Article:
Anti-Cop Rioters Don’t Care About Justice
David French – National Review
While none of the Black Lives Matters riots are justified, last night’s events are particularly revealing. It is extraordinarily difficult to claim white supremacy and white oppression when black cops are defending themselves from armed black men. This has nothing to do with the false narratives of “hands up, don’t shoot” or “open season on black men.” These rioters can’t even wait for the most basic of investigations. This is about destruction, about bringing down the established order. It’s the “Burn, Baby Burn” of 2016
There is a bright line — a very bright line — between lawful protest and the kind of violence America saw overnight in Charlotte. Yet it’s becoming increasingly clear that leftist radicals use the violence to create a perverse good cop/bad cop public argument: Either deal with the self-appointed radical “community” or “movement” leaders or face the mob.
The riots of 2016 don’t represent an oppressed underclass rising against the oppressor. They represent an oppressor criminal class rising against the rule of law and against the very value of human life. Black lives matter? Please. These people believe no lives matter — none but their own. They are the vanguard — the tip of the spear — of a larger movement that truly seeks not to build but to destroy. Shame on any politician, pundit, or activist who expresses the slightest sympathy for their deadly cause.
It’s Time for Colin Kaepernick to Stand for the National Anthem and Stop Being a Punk
Steve Siebold – The Huffington Post
It’s not only disrespectful, but shows a pure lack of gratitude to a capitalistic system that gave these players everything they have….Colin Kaepernick is a punk who got rich in a country under the protection of the military and the police. If it wasn’t for them, he would not have the freedom, opportunity or money he has. To protest our national anthem is shameful and lacks class and character….
Colin Kaepernick and all these pro football players are supposed to be role models to our kids. They’re teaching them that it’s ok to disrespect your country and not stand for the pledge or national anthem. Now you have 15-year-old high school football players refusing to stand, most who probably don’t even understand why they are standing….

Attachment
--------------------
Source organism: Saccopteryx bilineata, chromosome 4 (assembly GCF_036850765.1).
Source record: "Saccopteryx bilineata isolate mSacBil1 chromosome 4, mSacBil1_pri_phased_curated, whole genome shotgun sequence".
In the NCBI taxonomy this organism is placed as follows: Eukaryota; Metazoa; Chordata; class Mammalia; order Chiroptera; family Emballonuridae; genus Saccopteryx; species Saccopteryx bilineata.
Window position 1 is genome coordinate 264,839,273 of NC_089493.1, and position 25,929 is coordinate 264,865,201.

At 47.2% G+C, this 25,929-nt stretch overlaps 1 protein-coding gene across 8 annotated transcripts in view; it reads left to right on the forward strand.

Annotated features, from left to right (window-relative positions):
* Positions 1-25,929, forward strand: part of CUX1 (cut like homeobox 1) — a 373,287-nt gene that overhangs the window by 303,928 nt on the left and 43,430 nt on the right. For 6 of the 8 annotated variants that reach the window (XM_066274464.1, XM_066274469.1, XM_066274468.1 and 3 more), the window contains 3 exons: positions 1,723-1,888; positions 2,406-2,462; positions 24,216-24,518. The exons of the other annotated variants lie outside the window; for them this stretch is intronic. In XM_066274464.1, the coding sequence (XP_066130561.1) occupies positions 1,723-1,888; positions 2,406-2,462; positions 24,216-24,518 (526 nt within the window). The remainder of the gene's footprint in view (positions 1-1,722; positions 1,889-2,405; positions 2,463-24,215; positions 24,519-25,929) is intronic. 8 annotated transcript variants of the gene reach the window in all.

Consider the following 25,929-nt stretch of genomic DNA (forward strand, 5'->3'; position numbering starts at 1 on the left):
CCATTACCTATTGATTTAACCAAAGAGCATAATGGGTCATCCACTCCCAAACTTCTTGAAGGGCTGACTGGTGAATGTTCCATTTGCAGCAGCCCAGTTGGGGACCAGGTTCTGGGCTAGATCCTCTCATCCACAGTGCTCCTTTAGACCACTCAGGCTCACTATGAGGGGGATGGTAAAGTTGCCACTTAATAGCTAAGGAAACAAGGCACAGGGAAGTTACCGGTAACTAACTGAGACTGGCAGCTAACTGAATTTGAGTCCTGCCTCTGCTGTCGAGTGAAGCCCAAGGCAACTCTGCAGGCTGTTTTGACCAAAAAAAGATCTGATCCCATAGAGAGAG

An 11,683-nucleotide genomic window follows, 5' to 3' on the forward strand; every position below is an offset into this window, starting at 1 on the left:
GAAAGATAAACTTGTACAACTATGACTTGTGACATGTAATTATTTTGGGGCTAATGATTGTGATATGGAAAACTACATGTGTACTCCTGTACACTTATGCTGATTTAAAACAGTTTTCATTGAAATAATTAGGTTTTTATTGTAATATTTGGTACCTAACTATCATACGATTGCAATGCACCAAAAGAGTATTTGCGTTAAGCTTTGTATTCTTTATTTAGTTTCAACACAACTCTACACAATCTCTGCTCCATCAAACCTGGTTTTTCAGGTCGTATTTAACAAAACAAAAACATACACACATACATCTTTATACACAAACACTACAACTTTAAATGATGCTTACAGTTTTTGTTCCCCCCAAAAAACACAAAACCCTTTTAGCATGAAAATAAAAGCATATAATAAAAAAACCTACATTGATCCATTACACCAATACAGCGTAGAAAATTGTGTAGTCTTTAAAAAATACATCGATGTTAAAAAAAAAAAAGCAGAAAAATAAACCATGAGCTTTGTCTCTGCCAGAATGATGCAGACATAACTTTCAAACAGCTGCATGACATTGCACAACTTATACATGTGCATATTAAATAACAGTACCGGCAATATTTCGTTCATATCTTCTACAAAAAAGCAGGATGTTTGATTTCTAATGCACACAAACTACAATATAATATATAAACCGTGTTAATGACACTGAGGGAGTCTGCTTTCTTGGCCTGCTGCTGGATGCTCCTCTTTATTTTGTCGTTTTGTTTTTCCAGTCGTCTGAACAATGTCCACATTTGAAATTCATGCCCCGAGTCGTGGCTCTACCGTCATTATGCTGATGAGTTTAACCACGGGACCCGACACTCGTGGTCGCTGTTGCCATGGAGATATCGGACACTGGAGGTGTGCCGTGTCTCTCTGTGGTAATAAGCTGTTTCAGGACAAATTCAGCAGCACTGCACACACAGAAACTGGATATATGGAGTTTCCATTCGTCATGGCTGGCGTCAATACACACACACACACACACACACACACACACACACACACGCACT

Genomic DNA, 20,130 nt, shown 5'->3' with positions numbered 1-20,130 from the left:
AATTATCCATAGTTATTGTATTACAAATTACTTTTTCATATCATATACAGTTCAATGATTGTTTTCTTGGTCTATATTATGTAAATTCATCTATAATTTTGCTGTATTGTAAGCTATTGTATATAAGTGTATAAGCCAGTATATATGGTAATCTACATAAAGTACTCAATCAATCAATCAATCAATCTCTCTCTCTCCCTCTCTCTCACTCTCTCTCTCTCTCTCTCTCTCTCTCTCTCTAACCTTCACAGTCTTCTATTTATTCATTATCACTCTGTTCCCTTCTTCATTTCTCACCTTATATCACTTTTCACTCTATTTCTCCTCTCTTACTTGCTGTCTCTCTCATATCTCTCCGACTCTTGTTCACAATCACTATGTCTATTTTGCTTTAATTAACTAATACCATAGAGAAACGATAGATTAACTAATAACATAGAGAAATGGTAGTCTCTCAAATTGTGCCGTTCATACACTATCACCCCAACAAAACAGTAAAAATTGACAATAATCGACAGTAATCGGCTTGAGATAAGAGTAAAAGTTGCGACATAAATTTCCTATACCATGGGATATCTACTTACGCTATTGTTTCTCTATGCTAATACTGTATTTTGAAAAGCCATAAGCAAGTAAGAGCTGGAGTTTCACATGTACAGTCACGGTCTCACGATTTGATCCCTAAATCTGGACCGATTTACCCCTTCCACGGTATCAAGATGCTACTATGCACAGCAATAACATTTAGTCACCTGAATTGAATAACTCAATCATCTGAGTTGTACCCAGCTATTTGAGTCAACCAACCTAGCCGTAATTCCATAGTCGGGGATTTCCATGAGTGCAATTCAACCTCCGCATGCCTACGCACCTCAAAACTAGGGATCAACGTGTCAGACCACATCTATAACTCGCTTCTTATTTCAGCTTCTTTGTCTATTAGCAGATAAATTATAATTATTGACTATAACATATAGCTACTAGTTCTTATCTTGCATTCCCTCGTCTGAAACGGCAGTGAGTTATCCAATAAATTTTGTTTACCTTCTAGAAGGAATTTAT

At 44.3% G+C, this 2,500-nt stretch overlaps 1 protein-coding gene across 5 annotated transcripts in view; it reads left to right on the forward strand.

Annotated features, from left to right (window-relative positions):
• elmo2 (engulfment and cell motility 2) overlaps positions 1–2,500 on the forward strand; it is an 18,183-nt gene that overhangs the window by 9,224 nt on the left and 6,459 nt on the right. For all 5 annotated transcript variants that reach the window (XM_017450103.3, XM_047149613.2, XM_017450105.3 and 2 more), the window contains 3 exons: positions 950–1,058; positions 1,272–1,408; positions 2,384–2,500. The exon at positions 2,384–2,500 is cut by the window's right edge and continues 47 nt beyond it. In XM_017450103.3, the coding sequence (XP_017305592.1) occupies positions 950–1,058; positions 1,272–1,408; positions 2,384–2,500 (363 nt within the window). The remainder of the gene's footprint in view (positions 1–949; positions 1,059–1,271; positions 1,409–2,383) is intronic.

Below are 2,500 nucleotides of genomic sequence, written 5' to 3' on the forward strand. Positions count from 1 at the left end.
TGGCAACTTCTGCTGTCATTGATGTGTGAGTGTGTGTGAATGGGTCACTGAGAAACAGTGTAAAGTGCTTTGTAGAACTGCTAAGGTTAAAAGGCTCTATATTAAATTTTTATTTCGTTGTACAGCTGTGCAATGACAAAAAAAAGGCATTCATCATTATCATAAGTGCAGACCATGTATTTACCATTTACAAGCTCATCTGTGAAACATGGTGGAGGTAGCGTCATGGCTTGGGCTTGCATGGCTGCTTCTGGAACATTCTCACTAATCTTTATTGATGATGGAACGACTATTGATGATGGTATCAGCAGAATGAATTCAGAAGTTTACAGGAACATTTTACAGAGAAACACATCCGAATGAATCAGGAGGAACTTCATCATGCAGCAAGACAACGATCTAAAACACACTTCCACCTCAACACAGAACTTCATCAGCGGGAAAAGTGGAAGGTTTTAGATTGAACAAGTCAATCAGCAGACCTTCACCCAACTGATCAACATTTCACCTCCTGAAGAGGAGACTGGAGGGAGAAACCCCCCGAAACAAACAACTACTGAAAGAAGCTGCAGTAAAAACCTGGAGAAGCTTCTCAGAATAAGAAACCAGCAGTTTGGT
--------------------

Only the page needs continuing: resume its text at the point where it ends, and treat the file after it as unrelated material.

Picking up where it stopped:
The opposing side likes to say it’s Freedom of Speech. Of course you are allowed freedom of speech in this country, but don’t disrespect your national anthem and everything it stands for. That’s shameful. Don’t disrespect your fans and employer. You want your freedom of speech, go stand on the street corner on Monday morning and hold up a sign, hold a press conference or start a foundation for your cause.
Why I Knelt During the National Anthem —And Why It’s Time to Stand Up
Jelani Jenkins – Time
What I want is simple; equal rights and equal opportunities for every single person living in this country. The same dream Dr. Martin Luther King Jr. had. The same dream my great grandfather, Esau Jenkins, had as he fought for equal rights in Charleston, S.C….
So to stand idly by and witness men and children who look like me being senselessly shot and killed is not an option….In order to help stimulate meaningful change, sometimes it takes a controversial—but meaningful—stand. After standing with my teammates as we honored those who were victims of the 9/11 attacks with a moment of silence, I knelt during the singing of the national anthem. I have the utmost love and respect for those who risk their lives and died serving this country. Several of my close family members have served in the military. I do not have an ounce of hate in my body and absolutely have no intentions to disrespect the military. I come from a spirit of love and I aim to unite—not divide. This is not about football, the flag, the military, or Jelani Jenkins. This is about the message: equality for all.